While cryptocurrency volatility raises concerns for their applications as currency, it could also provide an advantage over other assets. Cryptocurrency prices are not correlated with fiat currency, equities, or much of any other asset class. Investors looking to diversify risk away from traditional asset classes would be wise to consider cryptocurrencies as an alternative investment for the diversification they bring. When the United States injected $2.3 trillion into its economy in 2020 to combat the Coronavirus pandemic, it became evident that cryptocurrencies could serve as a non-correlated asset to hedge against potential future inflation in fiat currency. This element of non-correlation makes cryptocurrencies a great alternative investment for a balanced portfolio.
There exists a category of cryptocurrencies that’s looking to solve the volatility issue: stablecoins. Stablecoins are cryptocurrencies that maintain price stability by pegging themselves to an external asset or reference point. Oftentimes, as is the case with the most well-known stablecoin Tether (USDT), stablecoins peg themselves to fiat currencies. Tether is pegged to the US Dollar and, as such, its price has never variated more than a few percent from that of the US Dollar itself, creating a stable digital asset in the market for users who don’t have to worry about price fluctuations. Investors can utilize stablecoins when trading in and out of cryptocurrencies without having to offload their capital to fiat, and digital payments can be made using stablecoins without the worry of price fluctuations common in other cryptocurrencies.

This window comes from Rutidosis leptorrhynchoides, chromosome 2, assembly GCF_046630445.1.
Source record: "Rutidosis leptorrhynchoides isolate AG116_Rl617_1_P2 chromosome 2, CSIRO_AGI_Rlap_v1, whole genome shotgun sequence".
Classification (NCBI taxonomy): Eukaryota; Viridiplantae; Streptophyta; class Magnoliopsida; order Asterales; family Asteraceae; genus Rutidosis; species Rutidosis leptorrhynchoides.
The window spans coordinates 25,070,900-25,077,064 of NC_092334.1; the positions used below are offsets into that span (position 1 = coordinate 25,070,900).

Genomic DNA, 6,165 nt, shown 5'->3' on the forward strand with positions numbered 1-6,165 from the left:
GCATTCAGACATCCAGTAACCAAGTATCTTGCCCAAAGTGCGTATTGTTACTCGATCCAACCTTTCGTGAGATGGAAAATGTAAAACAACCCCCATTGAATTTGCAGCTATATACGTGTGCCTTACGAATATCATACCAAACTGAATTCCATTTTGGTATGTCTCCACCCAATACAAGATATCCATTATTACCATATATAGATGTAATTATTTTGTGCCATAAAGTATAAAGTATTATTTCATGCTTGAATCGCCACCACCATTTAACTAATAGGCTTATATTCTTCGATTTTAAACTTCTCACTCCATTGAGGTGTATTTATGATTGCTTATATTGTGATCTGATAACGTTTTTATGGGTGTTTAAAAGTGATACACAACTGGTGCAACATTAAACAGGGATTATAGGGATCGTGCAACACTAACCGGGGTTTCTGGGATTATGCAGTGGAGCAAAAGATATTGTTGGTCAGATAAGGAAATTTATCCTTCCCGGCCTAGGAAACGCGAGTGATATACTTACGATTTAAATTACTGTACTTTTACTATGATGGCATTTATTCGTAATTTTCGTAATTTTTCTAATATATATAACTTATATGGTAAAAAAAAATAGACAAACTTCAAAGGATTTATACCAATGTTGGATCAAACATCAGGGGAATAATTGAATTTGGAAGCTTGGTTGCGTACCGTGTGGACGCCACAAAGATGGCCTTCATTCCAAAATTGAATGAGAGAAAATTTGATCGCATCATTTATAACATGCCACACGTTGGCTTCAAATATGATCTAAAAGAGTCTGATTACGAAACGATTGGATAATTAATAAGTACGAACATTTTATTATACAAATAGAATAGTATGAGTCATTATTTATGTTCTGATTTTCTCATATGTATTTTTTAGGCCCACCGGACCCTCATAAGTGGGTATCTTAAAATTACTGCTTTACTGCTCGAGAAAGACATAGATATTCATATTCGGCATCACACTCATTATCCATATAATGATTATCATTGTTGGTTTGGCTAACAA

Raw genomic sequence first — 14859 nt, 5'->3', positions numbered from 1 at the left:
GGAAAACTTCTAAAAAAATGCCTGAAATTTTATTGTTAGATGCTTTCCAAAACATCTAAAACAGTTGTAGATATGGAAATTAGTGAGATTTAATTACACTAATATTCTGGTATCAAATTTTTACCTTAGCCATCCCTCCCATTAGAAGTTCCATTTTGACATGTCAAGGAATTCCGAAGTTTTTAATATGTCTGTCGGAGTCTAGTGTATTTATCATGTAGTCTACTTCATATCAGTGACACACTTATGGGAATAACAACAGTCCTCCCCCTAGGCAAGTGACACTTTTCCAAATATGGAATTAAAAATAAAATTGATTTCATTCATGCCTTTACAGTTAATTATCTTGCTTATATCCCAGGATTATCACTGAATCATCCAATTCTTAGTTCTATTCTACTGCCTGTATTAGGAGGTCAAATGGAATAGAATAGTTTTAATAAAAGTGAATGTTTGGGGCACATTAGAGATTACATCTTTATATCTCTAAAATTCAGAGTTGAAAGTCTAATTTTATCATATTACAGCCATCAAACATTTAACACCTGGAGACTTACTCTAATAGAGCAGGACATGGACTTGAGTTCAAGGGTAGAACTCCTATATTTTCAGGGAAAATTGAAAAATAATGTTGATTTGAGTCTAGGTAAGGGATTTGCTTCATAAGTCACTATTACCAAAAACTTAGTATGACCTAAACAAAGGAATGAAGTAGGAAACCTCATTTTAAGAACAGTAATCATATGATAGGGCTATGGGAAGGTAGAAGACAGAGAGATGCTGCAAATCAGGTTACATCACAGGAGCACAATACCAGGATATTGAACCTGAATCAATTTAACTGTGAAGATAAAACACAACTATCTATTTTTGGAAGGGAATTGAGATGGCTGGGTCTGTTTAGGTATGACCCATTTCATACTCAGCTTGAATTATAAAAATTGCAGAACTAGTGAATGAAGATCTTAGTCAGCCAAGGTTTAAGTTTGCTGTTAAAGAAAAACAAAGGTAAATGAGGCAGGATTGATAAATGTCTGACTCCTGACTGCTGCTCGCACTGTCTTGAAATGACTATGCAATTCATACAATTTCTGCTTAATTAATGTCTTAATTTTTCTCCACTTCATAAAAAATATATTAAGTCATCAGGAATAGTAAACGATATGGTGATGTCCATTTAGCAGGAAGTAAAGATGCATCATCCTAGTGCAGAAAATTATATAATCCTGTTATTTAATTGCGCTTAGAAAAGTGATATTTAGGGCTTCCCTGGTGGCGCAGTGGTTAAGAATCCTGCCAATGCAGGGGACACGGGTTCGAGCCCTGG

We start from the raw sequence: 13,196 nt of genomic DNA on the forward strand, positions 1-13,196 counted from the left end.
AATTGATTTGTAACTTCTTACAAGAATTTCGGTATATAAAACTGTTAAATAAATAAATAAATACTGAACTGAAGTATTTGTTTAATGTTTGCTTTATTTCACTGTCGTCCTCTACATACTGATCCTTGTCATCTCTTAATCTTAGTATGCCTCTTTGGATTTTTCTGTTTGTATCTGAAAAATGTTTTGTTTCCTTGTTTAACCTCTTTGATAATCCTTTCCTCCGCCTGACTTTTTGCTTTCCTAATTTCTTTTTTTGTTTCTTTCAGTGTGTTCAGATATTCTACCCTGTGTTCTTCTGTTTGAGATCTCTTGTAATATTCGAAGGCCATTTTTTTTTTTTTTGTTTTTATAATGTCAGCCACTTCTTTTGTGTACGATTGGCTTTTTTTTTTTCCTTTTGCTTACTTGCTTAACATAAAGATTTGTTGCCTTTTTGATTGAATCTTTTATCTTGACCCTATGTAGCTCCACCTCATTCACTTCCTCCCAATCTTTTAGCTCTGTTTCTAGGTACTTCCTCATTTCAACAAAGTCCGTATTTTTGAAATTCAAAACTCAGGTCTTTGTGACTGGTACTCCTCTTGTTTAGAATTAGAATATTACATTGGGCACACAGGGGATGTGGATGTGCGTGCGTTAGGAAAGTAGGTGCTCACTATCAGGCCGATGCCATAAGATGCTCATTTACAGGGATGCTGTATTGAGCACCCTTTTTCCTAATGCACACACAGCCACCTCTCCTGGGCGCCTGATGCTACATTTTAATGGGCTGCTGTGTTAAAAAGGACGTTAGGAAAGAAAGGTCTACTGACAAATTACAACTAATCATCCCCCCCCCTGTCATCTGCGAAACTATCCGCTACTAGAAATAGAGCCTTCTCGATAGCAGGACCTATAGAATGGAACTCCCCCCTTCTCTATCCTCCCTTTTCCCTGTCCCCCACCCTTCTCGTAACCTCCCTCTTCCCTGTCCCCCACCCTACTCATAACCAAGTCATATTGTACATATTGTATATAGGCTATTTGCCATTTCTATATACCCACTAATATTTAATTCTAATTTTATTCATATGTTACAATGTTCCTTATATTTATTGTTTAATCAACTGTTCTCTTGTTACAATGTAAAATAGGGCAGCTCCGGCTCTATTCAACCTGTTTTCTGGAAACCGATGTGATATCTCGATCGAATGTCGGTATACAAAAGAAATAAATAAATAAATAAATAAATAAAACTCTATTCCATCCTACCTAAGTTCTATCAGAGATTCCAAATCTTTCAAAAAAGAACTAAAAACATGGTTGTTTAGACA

Unfortunately, some stablecoins have lacked transparency and been accused of making false promises about the backing of these assets while others have had their own issues maintaining price stability. So while the idea of stablecoins is a good one, the way they have played out thus far have left the market searching for better solutions.
The reality is that cryptocurrencies are still in their early days where value is constantly being re-evaluated. No one knows the true value of any cryptocurrency, and therefore, prices will continue to swing until their real-world applications become more clear. And while their volatility isn’t as bad as many make it out to be, it will take some time for the markets to adjust and reflect the true value of these digital assets. In the meantime, stablecoins provide an outlet for cryptocurrency use without price volatility.
Over time, it’s likely that cryptocurrency prices will become less volatile as the true value and application of these assets becomes more known. In turn, this reduction in volatility will cause cryptocurrencies to become more useful as currencies and digital assets of all kinds in the real-world.